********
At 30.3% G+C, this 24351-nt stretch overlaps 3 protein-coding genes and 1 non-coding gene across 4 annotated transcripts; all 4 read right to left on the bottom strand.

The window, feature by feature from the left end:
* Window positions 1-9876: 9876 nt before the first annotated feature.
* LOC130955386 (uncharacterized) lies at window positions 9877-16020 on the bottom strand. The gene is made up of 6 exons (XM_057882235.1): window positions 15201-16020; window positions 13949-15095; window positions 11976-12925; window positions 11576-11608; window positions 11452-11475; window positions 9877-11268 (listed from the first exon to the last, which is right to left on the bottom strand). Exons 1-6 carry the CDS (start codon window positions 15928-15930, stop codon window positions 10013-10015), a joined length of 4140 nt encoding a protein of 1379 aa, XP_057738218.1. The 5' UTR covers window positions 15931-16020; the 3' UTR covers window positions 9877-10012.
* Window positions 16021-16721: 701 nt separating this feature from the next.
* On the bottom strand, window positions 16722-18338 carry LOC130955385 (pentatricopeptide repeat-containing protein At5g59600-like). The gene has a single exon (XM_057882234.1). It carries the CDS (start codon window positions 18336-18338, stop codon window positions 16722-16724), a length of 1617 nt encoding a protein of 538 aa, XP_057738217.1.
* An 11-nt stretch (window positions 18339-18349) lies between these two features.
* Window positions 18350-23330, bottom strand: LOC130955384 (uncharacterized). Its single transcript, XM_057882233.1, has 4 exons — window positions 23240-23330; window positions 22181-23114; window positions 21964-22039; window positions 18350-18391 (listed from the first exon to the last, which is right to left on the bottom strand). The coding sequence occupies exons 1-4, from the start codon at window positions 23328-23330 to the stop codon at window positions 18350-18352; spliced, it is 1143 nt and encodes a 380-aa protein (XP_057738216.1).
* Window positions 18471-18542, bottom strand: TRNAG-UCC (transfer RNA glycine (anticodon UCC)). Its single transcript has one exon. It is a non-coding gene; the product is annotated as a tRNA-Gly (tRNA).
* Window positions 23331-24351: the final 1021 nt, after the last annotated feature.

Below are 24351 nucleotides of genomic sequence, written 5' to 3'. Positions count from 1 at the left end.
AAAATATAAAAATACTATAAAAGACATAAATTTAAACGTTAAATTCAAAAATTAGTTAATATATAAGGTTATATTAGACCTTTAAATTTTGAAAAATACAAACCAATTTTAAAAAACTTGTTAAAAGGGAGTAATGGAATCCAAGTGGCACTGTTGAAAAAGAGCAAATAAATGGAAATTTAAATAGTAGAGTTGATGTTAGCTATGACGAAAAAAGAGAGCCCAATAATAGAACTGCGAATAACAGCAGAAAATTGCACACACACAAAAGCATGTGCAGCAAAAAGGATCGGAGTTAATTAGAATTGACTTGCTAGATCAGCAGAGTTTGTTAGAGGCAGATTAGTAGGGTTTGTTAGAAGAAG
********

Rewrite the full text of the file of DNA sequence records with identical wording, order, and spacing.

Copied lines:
At 30.3% G+C, this 24351-nt stretch overlaps 3 protein-coding genes and 1 non-coding gene across 4 annotated transcripts; all 4 read right to left on the bottom strand.

The window, feature by feature from the left end:
* Window positions 1-9876: 9876 nt before the first annotated feature.
* LOC130955386 (uncharacterized) lies at window positions 9877-16020 on the bottom strand. The gene is made up of 6 exons (XM_057882235.1): window positions 15201-16020; window positions 13949-15095; window positions 11976-12925; window positions 11576-11608; window positions 11452-11475; window positions 9877-11268 (listed from the first exon to the last, which is right to left on the bottom strand). Exons 1-6 carry the CDS (start codon window positions 15928-15930, stop codon window positions 10013-10015), a joined length of 4140 nt encoding a protein of 1379 aa, XP_057738218.1. The 5' UTR covers window positions 15931-16020; the 3' UTR covers window positions 9877-10012.
* Window positions 16021-16721: 701 nt separating this feature from the next.
* On the bottom strand, window positions 16722-18338 carry LOC130955385 (pentatricopeptide repeat-containing protein At5g59600-like). The gene has a single exon (XM_057882234.1). It carries the CDS (start codon window positions 18336-18338, stop codon window positions 16722-16724), a length of 1617 nt encoding a protein of 538 aa, XP_057738217.1.
* An 11-nt stretch (window positions 18339-18349) lies between these two features.
* Window positions 18350-23330, bottom strand: LOC130955384 (uncharacterized). Its single transcript, XM_057882233.1, has 4 exons — window positions 23240-23330; window positions 22181-23114; window positions 21964-22039; window positions 18350-18391 (listed from the first exon to the last, which is right to left on the bottom strand). The coding sequence occupies exons 1-4, from the start codon at window positions 23328-23330 to the stop codon at window positions 18350-18352; spliced, it is 1143 nt and encodes a 380-aa protein (XP_057738216.1).
* Window positions 18471-18542, bottom strand: TRNAG-UCC (transfer RNA glycine (anticodon UCC)). Its single transcript has one exon. It is a non-coding gene; the product is annotated as a tRNA-Gly (tRNA).
* Window positions 23331-24351: the final 1021 nt, after the last annotated feature.

Below are 24351 nucleotides of genomic sequence, written 5' to 3'. Positions count from 1 at the left end.
AAAATATAAAAATACTATAAAAGACATAAATTTAAACGTTAAATTCAAAAATTAGTTAATATATAAGGTTATATTAGACCTTTAAATTTTGAAAAATACAAACCAATTTTAAAAAACTTGTTAAAAGGGAGTAATGGAATCCAAGTGGCACTGTTGAAAAAGAGCAAATAAATGGAAATTTAAATAGTAGAGTTGATGTTAGCTATGACGAAAAAAGAGAGCCCAATAATAGAACTGCGAATAACAGCAGAAAATTGCACACACACAAAAGCATGTGCAGCAAAAAGGATCGGAGTTAATTAGAATTGACTTGCTAGATCAGCAGAGTTTGTTAGAGGCAGATTAGTAGGGTTTGTTAGAAGAAG